The prevalence of suicide is increasing at an alarming rate. The Suicide Prevention Resource Center reports that in 2016, among Americans ages 18 and older:
- 9.8 million adults had serious thoughts of suicide
- 2.8 million made suicide plans
- 1.3 million attempted suicide
Suicidal thoughts most often occur when stressors and mental health issues merge to create feelings of hopelessness and despair and the inability to cope. In most cases, suicidal thoughts are about wanting the pain to stop or for the feelings of hopelessness to go away. It is important to keep in mind that suicidal thinking is usually associated with problems that can be treated, or situations that are temporary.
Talking about wanting to die or to kill oneself, looking for a way to kill oneself, or talking about feeling hopeless or having no reason to live, are indicators that a person is at immediate risk for suicide. If any of these behaviors are occurring, please call 911, or call PAS at (800) 356-0845. PAS Counselors are available 24/7/365 for immediate support.
Contributors to Suicidal Thinking
There is no single cause that can provoke suicidal thoughts, and not everyone responds the same way to stressors and mental health challenges. However, research indicates the following factors, individually or in combination, are common contributors to suicidal ideation:
- mental health issues
- substance use
- family history of suicide
- chronic stressors with no relief in sight
- losing hope
- significant loss
- low self-esteem
- loss of employment or underemployment
- relationship issues
- death of a loved one
- unbearable emotional or physical pain
NOTE: This list is not exhaustive. Seek guidance and help if you believe someone is suicidal even when you aren’t aware of any of these contributors.
Common Signs of Suicidal Risk
How do you know if someone is suicidal? There are behaviors and signs that may indicate that someone is experiencing a suicidal crisis.
- Talking about suicide – Any talk about suicide, dying, or self-harm, such as “I’d be better off dead.”
- Looking for ways to kill oneself – Seeking access to guns, pills, knives, or other objects that could be used in a suicide attempt.
- Preoccupation with death – Unusual focus on death, dying, or violence; writing poems or stories about death.
- No hope for the future – Feelings of helplessness, hopelessness, and being trapped (“There’s no way out”); a belief that things will never get better or change.
- Self-loathing, self-hatred – Feelings of worthlessness, guilt, shame, and self-hatred; feeling like a burden (“Everyone would be better off without me”).
- Saying goodbye – Unusual or unexpected visits or calls to family and friends; saying goodbye to people as if they won’t be seen again.
- Withdrawing from others – Withdrawing from friends and family, increasing social isolation, desire to be left alone.
- Self-destructive behavior – Taking unnecessary risks as if they have a “death wish”, for example: increased alcohol or drug use, reckless driving, unsafe sex.
The good news is that, in most cases, suicide is preventable. Effective suicide prevention includes education, treatment, and research.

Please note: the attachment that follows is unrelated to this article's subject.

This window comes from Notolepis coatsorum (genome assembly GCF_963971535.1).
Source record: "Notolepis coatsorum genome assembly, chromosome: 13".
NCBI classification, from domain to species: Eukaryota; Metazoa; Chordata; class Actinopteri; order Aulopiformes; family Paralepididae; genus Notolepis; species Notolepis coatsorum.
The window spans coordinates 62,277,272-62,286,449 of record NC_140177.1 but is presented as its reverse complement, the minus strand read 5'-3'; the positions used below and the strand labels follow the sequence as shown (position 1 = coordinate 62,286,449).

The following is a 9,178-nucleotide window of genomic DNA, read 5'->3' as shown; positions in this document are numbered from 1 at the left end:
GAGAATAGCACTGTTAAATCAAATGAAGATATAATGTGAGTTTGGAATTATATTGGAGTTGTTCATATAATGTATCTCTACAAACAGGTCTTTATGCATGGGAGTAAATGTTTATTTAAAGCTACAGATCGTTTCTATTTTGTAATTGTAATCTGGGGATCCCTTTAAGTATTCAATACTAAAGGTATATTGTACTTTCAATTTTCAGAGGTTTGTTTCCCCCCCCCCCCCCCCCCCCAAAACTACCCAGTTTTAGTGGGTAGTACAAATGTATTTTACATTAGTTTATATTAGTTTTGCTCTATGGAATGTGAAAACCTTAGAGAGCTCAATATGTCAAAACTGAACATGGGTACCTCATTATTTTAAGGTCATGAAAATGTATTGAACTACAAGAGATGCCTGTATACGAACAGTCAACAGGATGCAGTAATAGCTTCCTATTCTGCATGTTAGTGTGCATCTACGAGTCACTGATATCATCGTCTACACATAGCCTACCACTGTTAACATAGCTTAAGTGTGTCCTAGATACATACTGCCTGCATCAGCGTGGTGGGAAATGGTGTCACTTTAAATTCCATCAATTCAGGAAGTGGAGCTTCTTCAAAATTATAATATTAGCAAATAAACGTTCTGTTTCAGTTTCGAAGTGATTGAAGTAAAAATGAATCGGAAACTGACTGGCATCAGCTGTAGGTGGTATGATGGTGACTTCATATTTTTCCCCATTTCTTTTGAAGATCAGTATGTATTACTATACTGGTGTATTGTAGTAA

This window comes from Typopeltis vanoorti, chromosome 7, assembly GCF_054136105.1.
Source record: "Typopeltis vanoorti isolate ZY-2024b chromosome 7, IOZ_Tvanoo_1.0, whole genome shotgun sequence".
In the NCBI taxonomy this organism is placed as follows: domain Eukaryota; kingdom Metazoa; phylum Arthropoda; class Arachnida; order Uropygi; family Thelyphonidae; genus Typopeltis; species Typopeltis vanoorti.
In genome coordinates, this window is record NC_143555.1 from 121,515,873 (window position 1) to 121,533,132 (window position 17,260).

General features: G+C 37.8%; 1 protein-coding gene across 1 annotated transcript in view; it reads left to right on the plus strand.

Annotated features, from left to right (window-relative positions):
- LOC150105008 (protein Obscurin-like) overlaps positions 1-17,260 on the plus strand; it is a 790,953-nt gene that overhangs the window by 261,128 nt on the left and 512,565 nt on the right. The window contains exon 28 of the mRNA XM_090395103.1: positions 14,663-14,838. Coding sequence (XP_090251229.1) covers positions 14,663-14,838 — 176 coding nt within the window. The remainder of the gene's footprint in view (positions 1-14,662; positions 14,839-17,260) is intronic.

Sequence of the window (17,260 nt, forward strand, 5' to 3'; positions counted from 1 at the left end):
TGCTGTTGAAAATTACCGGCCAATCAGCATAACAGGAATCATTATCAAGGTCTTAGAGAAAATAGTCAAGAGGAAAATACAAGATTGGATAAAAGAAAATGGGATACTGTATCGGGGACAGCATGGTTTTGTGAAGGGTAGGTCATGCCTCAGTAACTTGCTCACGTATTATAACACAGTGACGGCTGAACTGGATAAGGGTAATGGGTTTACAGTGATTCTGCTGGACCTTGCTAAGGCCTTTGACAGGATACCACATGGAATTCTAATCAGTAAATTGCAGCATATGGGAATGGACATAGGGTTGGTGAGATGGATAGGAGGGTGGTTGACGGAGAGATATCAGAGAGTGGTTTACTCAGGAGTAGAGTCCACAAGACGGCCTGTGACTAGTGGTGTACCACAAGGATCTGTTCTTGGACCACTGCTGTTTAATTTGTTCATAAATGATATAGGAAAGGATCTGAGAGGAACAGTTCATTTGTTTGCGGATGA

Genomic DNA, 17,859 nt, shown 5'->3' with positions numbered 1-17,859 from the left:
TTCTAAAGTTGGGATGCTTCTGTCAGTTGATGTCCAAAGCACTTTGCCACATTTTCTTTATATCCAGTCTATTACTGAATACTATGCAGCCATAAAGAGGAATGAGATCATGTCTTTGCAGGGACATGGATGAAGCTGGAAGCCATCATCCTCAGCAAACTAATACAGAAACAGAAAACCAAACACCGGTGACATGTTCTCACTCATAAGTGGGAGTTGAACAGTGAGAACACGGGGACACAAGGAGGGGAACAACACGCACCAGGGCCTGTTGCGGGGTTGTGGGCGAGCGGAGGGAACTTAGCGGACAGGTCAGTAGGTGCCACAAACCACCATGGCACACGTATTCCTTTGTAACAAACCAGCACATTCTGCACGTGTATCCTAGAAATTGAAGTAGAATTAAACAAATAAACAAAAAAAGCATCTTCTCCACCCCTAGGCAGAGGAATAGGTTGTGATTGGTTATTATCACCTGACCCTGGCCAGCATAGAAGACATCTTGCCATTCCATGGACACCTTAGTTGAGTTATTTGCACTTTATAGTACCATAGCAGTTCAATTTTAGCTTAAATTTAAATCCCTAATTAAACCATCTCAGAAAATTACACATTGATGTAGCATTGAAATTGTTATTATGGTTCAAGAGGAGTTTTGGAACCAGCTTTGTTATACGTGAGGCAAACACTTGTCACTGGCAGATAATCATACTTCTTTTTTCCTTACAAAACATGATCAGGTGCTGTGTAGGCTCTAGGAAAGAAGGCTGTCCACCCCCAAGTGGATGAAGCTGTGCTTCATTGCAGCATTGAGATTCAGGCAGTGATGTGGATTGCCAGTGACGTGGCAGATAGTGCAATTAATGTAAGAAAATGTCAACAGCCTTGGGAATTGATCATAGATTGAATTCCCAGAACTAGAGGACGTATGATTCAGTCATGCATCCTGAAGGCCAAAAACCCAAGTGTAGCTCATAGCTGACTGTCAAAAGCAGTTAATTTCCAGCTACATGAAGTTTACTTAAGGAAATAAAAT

Suicide prevention is much more than a training that you attend, or an article that you read. Suicide prevention requires action – intentional and purposeful action. Some of the most effective resources for those contemplating suicide or others who are concerned for someone who is exhibiting behaviors associated with suicidal ideation are suicide prevention hotlines. The Los Angeles Times reports that when the group Logic’s song “1-800-273-8255” was released in April 2017, the National Suicide Prevention Lifeline received 4,573 hotline calls that day, their second highest call volume in history. According to John Draper, director of the National Suicide Prevention Lifeline, calls have increased by 30% to 50% thanks to the increased awareness spread by the video, which prominently features the lifeline’s number and emphasizes the concept, “You are not alone.” Education makes a difference.
When you observe a loved one, friend or co-worker struggling, it’s okay to express your concern by saying: “I have been concerned about you lately.” Or, “Recently, I have noticed some differences in you and wondered how you are doing.” Or, “I wanted to check in with you because you haven’t seemed yourself lately.”
If you think someone you know is considering suicide, then ask them. It is a myth that asking someone about having suicidal thoughts will result in that person attempting suicide. In fact, just the opposite is true. People who are in distress and experiencing suicidal thoughts are often relieved to talk to somebody about it. If they express that they are having thoughts of wanting to hurt themselves, here are some helpful responses:
- I’m happy that you are talking to me
- I’m sorry you are struggling
- I want to stay with you until we can get you someone to talk to
- Help is available
- How can I help you?
- What is going on that makes you think about dying?
Be Prepared to Take Action
- Ask direct questions.
- Find out if the person has worked out a suicide plan. A person who has developed or considered a plan is at much greater risk of committing suicide.
- If the danger for self-harm is imminent, call 911 right away.
- Urge the person to call the EAP, the suicide hotline or medical doctor right away.
- If he or she is unable to seek help, offer to make the arrangements.
- Stay with the person until arrangements for care have been made.
Seeking help for a suicidal person is the best way to demonstrate that there is hope. Your concern can make a difference.